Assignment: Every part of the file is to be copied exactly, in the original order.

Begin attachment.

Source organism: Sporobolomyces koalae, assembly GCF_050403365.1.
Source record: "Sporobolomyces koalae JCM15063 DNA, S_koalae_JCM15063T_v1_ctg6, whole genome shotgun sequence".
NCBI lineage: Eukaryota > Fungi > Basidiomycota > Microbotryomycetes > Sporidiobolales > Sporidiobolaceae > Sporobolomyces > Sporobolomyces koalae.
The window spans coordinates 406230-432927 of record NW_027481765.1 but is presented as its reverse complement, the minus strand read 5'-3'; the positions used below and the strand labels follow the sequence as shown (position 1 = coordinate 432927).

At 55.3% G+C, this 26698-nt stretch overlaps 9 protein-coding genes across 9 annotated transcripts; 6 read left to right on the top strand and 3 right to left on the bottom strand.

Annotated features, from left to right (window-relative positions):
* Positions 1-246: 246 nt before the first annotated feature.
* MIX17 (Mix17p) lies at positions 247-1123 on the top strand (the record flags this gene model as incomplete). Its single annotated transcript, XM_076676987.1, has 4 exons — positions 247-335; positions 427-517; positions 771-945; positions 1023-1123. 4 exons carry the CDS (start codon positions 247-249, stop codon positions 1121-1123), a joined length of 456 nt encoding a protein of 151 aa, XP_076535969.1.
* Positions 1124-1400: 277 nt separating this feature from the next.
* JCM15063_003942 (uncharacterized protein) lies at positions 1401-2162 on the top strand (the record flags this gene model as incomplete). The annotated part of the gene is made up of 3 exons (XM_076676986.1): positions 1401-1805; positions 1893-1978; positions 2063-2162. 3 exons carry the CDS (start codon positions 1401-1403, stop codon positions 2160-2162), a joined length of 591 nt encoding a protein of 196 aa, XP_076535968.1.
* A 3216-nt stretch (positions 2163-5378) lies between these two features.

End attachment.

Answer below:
Source organism: Sporobolomyces koalae, assembly GCF_050403365.1.
Source record: "Sporobolomyces koalae JCM15063 DNA, S_koalae_JCM15063T_v1_ctg6, whole genome shotgun sequence".
NCBI lineage: Eukaryota > Fungi > Basidiomycota > Microbotryomycetes > Sporidiobolales > Sporidiobolaceae > Sporobolomyces > Sporobolomyces koalae.
The window spans coordinates 406230-432927 of record NW_027481765.1 but is presented as its reverse complement, the minus strand read 5'-3'; the positions used below and the strand labels follow the sequence as shown (position 1 = coordinate 432927).

At 55.3% G+C, this 26698-nt stretch overlaps 9 protein-coding genes across 9 annotated transcripts; 6 read left to right on the top strand and 3 right to left on the bottom strand.

Annotated features, from left to right (window-relative positions):
* Positions 1-246: 246 nt before the first annotated feature.
* MIX17 (Mix17p) lies at positions 247-1123 on the top strand (the record flags this gene model as incomplete). Its single annotated transcript, XM_076676987.1, has 4 exons — positions 247-335; positions 427-517; positions 771-945; positions 1023-1123. 4 exons carry the CDS (start codon positions 247-249, stop codon positions 1121-1123), a joined length of 456 nt encoding a protein of 151 aa, XP_076535969.1.
* Positions 1124-1400: 277 nt separating this feature from the next.
* JCM15063_003942 (uncharacterized protein) lies at positions 1401-2162 on the top strand (the record flags this gene model as incomplete). The annotated part of the gene is made up of 3 exons (XM_076676986.1): positions 1401-1805; positions 1893-1978; positions 2063-2162. 3 exons carry the CDS (start codon positions 1401-1403, stop codon positions 2160-2162), a joined length of 591 nt encoding a protein of 196 aa, XP_076535968.1.
* A 3216-nt stretch (positions 2163-5378) lies between these two features.